This Changes Everything Movie Review
A scene from director Tom Donahue’s documentary, ‘This Changes Everything.’

Title: This Changes Everything

Director: Tom Donahue

Genre: Documentary

What female role models, in film and television, can inspire the young women of tomorrow? 

The documentary ‘This Changes Everything’ explores this issue through a detailed analysis of gender in Hollywood. Testosteronic scenes from blockbusters, intertwine with interviews that give voice to some of the most illustrious female celebrities. Actresses, writers, directors and producers, express their difficulties working in the film industry, as a consequence of gender gap.

Meryl Streep, Sandra Oh, Jessica Chastain, Mira Nair, Callie Khouri, Natalie Portman, Rose McGowan, Shonda Rhimes, Reese Witherspoon, Taraji P. Henson, Catherine Hardwicke, Viola Davis, Lena Dunham, Rosario Dawson, Cate Blanchett, Chloë Grace Moretz, and Geena Davis are just a few among the many powerful agents of change in this documentary.

The film provides shocking data that attests the under representation of women in the film industry. For instance, in the course of almost a century only one woman has ever won the Academy Award for Best Director (Kathryn Bigelow in 2010 for ‘The Hurt Locker’). The cause is that, so far, almost 90% of directors for top domestic releases have been male.

The paradox is that during the silent era there was no gender bias in show business, and women directors, writers and producers were incredibly prolific. Lois Weber was considered one of Hollywood’s three great minds, along with D.W. Griffith and Cecil B. DeMille, although history seems to have forgotten her…unlike her male colleagues. The film industry began to become masculinized with the advent of sound, which meant the rise of vertical integration, as the studio system adopted a male-oriented hierarchy.

Since the thirties Hollywood never had a mechanism to regulate discrimination. ‘This Changes Everything’ explores the historical evolution of many attempts done by women in Hollywood to try to promote gender equality — that preceded the #MeToo #TimesUp and 50/50 movements. 

Several films from the Nineties were considered change-makers pushing for women’s empowerment. When ‘Thelma and Louise,’ or ‘ The First Wives Club’ were released, people would say, “This Changes Everything.” But those films did not subvert the disparity between men and women in show business. This pursuit had a most flabbergasting precedent: the story about “The Original Six.” In 1979 a group made up by six feminist members of the Directors Guild of America, tried to fight the gender discrimination of the Studio System. Susan Bay Nimoy, Nell Cox, Joelle Dobrow, Dolores Ferraro, Victoria Hochberg, and Lynne Littman, spent years gathering statistics and advocating for women. However because of technicalities the court dismissed their case and it wasn’t until 2013, when director Maria Giese talked to the American Civil Liberties Union, to investigate the lack of jobs for women in Hollywood, that the issue was scrutinized by the Equal Employment Opportunity Commission. Later, when the Weinstein Case became public it fully unveiled how “sexual harassment and abuse are a symptom of employment discrimination,” as Maria Giese says in the documentary.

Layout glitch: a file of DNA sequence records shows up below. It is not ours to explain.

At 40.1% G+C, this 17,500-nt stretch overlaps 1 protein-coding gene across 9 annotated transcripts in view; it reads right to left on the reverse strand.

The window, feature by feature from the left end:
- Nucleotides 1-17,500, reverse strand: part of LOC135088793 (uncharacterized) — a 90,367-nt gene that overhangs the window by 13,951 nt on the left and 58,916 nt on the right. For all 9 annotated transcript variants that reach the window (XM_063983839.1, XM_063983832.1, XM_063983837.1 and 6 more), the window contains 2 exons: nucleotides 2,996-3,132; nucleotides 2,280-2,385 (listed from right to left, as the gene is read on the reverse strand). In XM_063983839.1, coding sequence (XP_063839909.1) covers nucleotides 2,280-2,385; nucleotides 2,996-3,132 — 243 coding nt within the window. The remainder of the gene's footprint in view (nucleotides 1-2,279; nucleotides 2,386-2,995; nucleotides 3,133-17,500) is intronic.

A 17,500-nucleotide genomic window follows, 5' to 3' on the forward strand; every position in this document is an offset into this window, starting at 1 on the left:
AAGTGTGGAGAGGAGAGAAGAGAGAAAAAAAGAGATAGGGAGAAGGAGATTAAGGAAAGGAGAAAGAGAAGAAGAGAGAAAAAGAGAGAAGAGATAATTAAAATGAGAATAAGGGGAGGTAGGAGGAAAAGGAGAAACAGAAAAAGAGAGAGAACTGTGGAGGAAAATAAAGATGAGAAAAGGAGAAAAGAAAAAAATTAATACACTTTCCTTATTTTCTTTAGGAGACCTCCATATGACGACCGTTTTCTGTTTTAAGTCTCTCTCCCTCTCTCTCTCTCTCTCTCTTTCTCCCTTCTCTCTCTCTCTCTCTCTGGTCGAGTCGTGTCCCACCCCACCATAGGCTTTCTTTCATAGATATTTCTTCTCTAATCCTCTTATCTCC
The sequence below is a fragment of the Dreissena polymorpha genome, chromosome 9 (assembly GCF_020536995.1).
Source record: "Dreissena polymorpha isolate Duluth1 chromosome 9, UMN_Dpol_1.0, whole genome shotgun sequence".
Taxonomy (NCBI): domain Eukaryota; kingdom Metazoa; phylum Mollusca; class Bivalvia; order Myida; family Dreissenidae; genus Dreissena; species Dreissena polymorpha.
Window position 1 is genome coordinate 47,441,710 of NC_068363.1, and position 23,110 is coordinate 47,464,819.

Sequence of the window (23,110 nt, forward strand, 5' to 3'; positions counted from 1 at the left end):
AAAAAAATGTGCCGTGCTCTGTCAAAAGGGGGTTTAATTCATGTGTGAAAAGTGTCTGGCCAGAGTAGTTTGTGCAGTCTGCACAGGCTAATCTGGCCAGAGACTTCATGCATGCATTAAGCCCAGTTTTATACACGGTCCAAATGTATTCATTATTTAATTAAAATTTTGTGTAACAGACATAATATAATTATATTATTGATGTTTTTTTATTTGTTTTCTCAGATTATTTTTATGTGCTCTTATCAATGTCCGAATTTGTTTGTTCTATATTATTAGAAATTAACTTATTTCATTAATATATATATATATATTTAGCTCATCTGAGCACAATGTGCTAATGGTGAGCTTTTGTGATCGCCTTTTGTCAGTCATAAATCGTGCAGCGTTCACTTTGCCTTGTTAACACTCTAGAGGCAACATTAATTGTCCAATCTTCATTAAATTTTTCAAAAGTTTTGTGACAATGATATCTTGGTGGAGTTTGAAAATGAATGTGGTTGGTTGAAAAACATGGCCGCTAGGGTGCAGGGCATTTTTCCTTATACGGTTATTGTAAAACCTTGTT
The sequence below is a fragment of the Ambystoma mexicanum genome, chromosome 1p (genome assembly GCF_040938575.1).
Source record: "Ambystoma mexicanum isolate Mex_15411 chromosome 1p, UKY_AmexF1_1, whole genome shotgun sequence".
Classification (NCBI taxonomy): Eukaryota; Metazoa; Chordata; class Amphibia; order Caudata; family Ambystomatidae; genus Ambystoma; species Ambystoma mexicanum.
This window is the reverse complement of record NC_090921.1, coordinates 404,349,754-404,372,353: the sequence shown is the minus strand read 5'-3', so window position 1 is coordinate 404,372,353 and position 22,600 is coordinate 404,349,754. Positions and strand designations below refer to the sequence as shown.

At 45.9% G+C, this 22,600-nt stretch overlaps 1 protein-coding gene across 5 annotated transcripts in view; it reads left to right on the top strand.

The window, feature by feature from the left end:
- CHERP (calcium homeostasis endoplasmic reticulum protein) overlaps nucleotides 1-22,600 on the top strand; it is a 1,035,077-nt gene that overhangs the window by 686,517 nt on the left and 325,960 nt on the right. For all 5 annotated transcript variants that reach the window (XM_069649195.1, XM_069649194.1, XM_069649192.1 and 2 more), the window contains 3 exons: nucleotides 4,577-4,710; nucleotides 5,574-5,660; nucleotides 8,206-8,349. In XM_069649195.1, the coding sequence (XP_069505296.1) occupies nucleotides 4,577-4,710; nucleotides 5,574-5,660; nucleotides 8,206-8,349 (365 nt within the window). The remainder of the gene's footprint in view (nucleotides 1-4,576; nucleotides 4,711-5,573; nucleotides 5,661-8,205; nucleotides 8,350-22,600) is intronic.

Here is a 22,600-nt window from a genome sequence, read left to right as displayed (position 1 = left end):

What has been happening in Hollywood clearly clashes with Title VII of the Civil Rights Act that, “prohibits workplace discrimination on the basis of Race, Color, Sex, Religion, and National Origin.” But Hollywood is just the tip of a global iceberg. ‘This Changes Everything’ takes audiences all the way to Stockholm, to show how the Swedish Ellen Tejle — manger of a cinema called Bio Rio — had an epiphany while using the Bechdel-Wallace Test on the films she was screening. This test owes its origins to a comic strip of 1985 (Alison Bechdel’s ‘Dykes To Watch Out For’) and it measures the representation of women in fiction, by asking whether a work features at least two women who talk to each other about something other than a man.